Guerilla Techniques for Online Activism

FreeVoice has an interesting blog post up on using the Internet and web for online activism.

The Invisible Ghost Writer: Using this strategy the person who has the “dangerous” information will build an alliance with another prominent blogger or writer in another country. The collaborator will then publish his article as if he is the one writing it. Prior to that, the ghost writer will conduct an analysis of his collaborator’s writing style, and adjust his writing styles. The collaborator will also do some editing to make it looks convincing that he is the actual writer. The Ghost writer will sometimes collaborate with another person who writes in a different language he is unfamiliar with.
The Trojan Horse Writer: In this strategy the writer will pretend as if he is supporting the government or the respective individual but will slowly discredit himself or shooting himself on the foot, thus discrediting the individual he is supporting.  For an example the government may want to keep silent on a certain issue. However, the Trojan horse writer will continue to harp on an issue by defending it rigorously so that it will open more questions and scrutiny. The writers needs to be very delicate and not to be carried away with certain issues, as it may drives away readers who feels suspicious of his writing agenda.
The Multi-Platform Advocates: The champion of an agenda will use several delivery platforms concurrently to further support the points or assertion that he is making. The most popular support platforms that he can use are Wikipedia, Youtube and Flickr. For example he can ask a friend to write an article in Wikipedia and make a reference to that article. With respect to this he can actually use his actual name, but can make a reference to a source that is anonymous. When he is making a reference to a source he needs to do it concurrently with other bloggers so that he won’t be seen as the first person to make certain claims. Photographs and Youtube are important media to create satire and “poke fun” at politicians. It creates a lasting impression and people can remember it well. In Malaysia Today blog for example, photographs and youtube are being used by either the commentators or the bloggers to supplement the writing process.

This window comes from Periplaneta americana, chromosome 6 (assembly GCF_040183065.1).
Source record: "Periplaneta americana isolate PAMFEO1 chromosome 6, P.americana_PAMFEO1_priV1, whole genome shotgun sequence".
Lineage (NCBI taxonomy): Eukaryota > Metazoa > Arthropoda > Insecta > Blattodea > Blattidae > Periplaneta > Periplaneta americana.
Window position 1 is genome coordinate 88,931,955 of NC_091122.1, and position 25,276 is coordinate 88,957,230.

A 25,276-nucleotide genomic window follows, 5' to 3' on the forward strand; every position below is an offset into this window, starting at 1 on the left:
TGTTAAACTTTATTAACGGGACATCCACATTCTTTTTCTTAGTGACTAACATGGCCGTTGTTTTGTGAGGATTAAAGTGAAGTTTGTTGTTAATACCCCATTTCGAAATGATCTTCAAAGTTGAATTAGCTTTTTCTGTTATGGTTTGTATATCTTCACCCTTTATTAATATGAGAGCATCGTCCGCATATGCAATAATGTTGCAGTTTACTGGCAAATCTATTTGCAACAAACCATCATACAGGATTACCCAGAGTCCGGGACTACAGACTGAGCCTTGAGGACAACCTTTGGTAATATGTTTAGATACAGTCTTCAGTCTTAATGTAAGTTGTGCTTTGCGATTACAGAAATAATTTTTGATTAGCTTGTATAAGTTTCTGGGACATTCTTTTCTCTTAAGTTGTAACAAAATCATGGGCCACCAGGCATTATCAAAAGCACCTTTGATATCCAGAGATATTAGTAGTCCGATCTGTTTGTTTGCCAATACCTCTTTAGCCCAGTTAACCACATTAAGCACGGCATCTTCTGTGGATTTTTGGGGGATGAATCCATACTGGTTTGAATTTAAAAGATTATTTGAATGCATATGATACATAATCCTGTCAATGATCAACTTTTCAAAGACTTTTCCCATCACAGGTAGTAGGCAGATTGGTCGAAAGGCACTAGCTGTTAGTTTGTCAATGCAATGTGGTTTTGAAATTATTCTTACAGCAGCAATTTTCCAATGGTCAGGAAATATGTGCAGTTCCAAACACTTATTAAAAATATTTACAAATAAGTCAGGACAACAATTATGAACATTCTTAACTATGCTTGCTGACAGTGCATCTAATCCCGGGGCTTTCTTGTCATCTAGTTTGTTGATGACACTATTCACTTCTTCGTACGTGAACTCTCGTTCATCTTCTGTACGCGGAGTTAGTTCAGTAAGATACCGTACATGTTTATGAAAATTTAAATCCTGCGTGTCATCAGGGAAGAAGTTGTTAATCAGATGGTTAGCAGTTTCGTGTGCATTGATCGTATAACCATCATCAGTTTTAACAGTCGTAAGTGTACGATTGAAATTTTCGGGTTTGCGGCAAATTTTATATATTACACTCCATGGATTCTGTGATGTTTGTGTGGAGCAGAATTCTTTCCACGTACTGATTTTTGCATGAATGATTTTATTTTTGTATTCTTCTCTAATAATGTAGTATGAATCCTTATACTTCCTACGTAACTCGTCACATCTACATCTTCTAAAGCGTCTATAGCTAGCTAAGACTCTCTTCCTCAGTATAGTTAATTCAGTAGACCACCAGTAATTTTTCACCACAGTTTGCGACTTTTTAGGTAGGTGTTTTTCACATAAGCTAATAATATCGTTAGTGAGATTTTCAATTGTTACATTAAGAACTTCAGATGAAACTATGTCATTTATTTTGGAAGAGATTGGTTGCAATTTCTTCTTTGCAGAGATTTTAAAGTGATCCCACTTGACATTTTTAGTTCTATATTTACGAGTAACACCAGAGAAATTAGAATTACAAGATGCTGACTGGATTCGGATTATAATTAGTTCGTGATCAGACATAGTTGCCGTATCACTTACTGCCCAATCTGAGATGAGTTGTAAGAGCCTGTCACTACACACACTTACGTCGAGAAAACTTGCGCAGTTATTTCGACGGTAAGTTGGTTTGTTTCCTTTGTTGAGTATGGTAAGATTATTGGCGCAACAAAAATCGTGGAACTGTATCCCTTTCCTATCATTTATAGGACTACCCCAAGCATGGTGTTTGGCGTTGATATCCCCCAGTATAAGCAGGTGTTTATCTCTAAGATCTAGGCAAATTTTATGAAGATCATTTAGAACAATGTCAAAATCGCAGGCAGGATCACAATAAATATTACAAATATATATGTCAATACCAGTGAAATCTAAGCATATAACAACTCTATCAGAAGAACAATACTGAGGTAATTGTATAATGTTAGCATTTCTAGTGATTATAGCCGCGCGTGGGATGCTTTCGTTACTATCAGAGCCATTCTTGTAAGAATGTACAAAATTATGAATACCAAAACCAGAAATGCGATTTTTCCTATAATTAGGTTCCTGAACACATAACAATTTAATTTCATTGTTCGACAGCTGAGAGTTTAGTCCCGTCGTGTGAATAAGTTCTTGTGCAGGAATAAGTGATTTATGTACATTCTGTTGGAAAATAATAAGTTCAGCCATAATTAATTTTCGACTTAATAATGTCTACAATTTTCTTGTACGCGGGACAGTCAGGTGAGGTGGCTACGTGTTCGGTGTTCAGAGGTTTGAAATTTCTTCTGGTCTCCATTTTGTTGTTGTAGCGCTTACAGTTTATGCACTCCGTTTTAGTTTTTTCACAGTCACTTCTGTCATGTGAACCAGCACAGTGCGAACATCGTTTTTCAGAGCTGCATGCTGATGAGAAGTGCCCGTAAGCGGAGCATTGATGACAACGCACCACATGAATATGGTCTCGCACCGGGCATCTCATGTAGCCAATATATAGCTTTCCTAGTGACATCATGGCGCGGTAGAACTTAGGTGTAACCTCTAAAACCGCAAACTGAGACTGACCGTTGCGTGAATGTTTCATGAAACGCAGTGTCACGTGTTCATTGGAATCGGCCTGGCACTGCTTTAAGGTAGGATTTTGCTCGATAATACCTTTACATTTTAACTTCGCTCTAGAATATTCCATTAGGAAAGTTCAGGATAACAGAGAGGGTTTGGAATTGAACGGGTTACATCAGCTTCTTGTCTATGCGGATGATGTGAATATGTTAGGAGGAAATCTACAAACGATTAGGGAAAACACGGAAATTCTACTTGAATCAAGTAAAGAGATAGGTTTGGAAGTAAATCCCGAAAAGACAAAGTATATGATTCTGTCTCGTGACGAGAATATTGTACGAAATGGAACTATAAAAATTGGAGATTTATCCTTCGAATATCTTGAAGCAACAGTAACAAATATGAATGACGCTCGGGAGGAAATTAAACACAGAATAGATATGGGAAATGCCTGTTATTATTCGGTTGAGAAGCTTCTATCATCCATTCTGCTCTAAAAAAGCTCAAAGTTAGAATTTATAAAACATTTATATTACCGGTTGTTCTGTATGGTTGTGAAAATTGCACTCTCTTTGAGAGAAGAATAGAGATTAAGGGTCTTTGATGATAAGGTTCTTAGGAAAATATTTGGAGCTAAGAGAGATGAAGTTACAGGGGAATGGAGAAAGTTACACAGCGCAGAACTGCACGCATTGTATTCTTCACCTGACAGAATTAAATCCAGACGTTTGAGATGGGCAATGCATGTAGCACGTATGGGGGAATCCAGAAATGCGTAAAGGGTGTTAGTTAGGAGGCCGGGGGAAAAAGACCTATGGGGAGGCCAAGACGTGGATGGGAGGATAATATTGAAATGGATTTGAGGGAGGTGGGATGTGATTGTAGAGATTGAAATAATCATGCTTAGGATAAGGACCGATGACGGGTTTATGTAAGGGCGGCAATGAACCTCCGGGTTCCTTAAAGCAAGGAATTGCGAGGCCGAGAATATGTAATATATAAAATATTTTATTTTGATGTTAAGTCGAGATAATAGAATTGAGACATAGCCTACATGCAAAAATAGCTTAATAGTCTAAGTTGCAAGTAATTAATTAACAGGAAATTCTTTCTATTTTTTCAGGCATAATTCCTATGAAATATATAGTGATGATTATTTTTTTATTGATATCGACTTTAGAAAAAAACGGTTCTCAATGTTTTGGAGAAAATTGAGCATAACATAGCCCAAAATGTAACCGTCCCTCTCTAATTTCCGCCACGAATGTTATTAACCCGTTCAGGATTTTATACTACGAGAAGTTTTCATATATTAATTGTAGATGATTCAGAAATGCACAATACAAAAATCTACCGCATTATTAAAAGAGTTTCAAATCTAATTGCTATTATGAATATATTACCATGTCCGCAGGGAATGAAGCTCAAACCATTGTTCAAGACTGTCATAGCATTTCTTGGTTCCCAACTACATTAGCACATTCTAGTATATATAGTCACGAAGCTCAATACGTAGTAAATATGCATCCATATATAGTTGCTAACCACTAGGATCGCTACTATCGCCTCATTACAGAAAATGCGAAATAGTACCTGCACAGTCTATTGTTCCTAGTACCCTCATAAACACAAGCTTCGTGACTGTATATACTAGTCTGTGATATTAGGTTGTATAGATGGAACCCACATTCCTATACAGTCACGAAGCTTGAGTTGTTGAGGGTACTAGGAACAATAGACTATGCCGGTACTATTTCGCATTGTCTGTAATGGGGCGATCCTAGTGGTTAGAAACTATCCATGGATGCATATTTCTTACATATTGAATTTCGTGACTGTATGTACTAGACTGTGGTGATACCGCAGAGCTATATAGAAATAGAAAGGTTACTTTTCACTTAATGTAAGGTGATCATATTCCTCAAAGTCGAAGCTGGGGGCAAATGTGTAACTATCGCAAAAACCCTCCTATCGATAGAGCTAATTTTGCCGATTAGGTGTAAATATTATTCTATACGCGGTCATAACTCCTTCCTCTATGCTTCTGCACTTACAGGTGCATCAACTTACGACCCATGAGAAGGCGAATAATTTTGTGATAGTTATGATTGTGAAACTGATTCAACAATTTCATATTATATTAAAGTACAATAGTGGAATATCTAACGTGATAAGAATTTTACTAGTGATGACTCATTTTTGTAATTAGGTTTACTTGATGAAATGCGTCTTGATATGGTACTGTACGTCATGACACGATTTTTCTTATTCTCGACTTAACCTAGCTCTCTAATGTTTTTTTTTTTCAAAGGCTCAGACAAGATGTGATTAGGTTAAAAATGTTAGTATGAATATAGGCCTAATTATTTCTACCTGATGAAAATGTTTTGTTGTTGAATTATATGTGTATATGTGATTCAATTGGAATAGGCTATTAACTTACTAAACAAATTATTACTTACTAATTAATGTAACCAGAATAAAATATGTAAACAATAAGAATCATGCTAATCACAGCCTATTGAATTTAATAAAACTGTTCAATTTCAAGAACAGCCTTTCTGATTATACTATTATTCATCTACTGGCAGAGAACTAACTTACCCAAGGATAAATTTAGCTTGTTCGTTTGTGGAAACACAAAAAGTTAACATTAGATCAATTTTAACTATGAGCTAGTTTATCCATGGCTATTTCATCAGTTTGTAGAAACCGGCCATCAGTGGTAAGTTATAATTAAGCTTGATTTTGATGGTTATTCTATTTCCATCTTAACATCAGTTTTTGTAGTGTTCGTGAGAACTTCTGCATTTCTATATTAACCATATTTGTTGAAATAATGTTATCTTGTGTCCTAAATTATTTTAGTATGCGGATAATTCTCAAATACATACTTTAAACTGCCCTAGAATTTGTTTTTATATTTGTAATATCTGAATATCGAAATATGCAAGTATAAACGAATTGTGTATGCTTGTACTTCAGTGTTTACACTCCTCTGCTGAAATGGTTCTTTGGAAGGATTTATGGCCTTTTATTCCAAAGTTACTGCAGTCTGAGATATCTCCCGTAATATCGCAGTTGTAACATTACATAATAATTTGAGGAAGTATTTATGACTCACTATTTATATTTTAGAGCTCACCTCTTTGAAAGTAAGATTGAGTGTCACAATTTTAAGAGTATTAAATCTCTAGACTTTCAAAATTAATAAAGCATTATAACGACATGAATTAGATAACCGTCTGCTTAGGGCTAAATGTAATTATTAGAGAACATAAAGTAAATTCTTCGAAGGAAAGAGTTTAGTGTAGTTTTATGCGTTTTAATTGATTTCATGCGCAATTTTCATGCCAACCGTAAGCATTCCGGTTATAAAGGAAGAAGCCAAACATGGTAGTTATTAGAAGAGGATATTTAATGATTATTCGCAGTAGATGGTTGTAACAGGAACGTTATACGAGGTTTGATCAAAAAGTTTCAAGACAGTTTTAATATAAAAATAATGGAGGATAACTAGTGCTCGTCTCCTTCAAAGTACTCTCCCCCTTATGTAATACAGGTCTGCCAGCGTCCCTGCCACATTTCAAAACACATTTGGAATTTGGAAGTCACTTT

The Invisible Ghost Writer: Using this strategy the person who has the “dangerous” information will build an alliance with another prominent blogger or writer in another country. The collaborator will then publish his article as if he is the one writing it. Prior to that, the ghost writer will conduct an analysis of his collaborator’s writing style, and adjust his writing styles. The collaborator will also do some editing to make it looks convincing that he is the actual writer. The Ghost writer will sometimes collaborate with another person who writes in a different language he is unfamiliar with.

The Trojan Horse Writer: In this strategy the writer will pretend as if he is supporting the government or the respective individual but will slowly discredit himself or shooting himself on the foot, thus discrediting the individual he is supporting.  For an example the government may want to keep silent on a certain issue. However, the Trojan horse writer will continue to harp on an issue by defending it rigorously so that it will open more questions and scrutiny. The writers needs to be very delicate and not to be carried away with certain issues, as it may drives away readers who feels suspicious of his writing agenda.

The Multi-Platform Advocates: The champion of an agenda will use several delivery platforms concurrently to further support the points or assertion that he is making. The most popular support platforms that he can use are Wikipedia, Youtube and Flickr. For example he can ask a friend to write an article in Wikipedia and make a reference to that article. With respect to this he can actually use his actual name, but can make a reference to a source that is anonymous. When he is making a reference to a source he needs to do it concurrently with other bloggers so that he won’t be seen as the first person to make certain claims. Photographs and Youtube are important media to create satire and “poke fun” at politicians. It creates a lasting impression and people can remember it well. In Malaysia Today blog for example, photographs and youtube are being used by either the commentators or the bloggers to supplement the writing process.

As the blog post notes,